A second cycle of green-flag stops put Busch in the lead on Lap 131. By then, there were seven cars on the lead lap.

Busch had a half-second lead when NASCAR called the third caution on Lap 148 because of debris in Turn 2. During pit stops under yellow, Keselowski overshot his pit stall, dropped three positions and restarted fifth on Lap 152, with Busch leading the field to green.

Seven laps later, after an intense battle for the lead, Kenseth spun in Turn 4 trying to keep pace with Busch but adroitly kept the No. 20 Toyota off the wall and saved the car from damage.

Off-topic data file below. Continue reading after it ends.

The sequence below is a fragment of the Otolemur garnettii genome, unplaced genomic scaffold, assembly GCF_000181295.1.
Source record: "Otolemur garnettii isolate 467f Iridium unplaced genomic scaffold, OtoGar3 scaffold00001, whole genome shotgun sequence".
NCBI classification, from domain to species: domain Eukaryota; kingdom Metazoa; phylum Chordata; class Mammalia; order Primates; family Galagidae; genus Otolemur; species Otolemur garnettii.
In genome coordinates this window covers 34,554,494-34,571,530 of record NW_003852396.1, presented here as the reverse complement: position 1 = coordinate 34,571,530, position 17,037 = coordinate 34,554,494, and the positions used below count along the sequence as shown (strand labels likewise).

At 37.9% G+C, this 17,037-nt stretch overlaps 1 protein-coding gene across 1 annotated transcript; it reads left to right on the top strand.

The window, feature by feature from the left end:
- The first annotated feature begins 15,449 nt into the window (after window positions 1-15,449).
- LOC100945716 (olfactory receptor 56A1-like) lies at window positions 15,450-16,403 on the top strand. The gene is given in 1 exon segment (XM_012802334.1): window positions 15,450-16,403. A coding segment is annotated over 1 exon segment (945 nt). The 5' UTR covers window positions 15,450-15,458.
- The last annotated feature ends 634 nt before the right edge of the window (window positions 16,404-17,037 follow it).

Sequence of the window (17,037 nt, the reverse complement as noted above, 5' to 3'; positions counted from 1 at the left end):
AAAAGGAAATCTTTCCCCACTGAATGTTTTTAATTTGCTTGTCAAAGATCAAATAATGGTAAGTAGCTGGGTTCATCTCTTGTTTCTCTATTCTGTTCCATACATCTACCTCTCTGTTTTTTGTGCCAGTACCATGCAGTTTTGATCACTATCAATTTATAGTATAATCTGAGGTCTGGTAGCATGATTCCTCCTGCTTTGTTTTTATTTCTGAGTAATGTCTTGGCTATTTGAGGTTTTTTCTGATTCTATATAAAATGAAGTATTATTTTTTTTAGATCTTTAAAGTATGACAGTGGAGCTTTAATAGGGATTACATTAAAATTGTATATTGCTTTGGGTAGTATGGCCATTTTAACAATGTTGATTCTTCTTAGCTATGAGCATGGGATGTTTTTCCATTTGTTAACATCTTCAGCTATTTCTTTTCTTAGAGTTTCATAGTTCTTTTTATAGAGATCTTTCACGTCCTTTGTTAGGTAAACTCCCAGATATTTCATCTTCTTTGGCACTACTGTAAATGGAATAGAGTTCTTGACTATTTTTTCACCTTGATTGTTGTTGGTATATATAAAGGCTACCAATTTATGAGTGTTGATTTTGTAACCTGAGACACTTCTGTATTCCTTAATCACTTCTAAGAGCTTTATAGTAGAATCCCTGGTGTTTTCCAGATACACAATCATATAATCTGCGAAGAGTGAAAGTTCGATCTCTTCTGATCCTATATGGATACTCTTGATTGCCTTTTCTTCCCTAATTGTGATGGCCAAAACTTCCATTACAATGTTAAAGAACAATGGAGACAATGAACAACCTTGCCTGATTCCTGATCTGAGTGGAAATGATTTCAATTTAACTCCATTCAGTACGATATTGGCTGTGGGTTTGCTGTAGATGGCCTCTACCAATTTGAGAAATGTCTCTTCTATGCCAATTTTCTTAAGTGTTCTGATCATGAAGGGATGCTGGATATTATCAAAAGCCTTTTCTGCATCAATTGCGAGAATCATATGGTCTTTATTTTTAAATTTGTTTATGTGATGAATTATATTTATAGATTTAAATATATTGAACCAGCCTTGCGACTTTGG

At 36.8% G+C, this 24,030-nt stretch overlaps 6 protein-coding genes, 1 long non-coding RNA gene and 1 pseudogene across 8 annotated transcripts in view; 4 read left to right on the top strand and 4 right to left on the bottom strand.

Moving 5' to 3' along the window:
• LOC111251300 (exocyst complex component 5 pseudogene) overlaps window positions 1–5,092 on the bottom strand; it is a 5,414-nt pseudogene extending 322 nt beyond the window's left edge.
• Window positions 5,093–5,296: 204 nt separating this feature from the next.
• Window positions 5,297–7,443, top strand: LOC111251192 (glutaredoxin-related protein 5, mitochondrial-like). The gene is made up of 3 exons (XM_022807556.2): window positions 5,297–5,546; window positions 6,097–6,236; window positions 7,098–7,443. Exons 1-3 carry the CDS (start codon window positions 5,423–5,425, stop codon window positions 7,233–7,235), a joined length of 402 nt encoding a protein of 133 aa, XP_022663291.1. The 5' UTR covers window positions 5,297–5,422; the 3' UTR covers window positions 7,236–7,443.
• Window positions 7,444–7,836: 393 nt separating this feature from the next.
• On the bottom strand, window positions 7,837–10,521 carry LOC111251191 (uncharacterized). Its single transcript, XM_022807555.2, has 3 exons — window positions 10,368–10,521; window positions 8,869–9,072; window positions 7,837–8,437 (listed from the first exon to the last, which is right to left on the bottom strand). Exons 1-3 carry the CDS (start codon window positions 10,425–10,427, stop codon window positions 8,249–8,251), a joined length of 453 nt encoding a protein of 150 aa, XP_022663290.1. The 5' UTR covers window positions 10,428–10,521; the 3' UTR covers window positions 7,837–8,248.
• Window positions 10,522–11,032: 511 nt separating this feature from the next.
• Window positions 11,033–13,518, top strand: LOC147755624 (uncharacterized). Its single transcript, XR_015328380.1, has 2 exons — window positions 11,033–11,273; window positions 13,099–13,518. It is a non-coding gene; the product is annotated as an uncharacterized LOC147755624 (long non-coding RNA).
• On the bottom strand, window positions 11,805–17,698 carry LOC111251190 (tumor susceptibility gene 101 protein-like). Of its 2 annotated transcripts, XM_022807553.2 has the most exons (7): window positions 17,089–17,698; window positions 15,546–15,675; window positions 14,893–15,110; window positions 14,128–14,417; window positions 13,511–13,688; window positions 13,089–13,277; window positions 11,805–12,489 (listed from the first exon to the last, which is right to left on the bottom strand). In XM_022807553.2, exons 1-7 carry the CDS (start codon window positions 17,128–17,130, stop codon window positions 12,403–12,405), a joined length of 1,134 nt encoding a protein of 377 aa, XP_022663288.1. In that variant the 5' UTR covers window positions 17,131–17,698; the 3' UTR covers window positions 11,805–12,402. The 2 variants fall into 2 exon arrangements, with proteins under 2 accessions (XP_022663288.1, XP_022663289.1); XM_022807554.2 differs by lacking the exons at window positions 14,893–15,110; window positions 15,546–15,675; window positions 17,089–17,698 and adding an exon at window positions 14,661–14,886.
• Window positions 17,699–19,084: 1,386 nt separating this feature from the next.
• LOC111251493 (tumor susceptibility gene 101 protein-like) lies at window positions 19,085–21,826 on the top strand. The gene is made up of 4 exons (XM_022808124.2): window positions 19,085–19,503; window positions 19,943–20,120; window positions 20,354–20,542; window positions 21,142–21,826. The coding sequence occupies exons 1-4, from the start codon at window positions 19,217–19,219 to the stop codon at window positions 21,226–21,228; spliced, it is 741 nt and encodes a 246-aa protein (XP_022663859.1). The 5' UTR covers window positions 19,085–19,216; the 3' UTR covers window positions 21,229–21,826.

Keselowski rocketed into the lead moments after the subsequent restart on Lap 162 and held it the rest of the way. Busch picked the outside lane for that restart and immediately dropped positions to Keselowski and Elliott but didn’t consider that choice a decisive factor.

“I stepped on the gas, and it felt like I was holding a parachute, the way those guys went by me,” Busch said. “I was third before I even got to Turn 1. Junior was pushing me there for a little bit. I don’t know happened, if he fell off me or what, but… it just wouldn’t go.”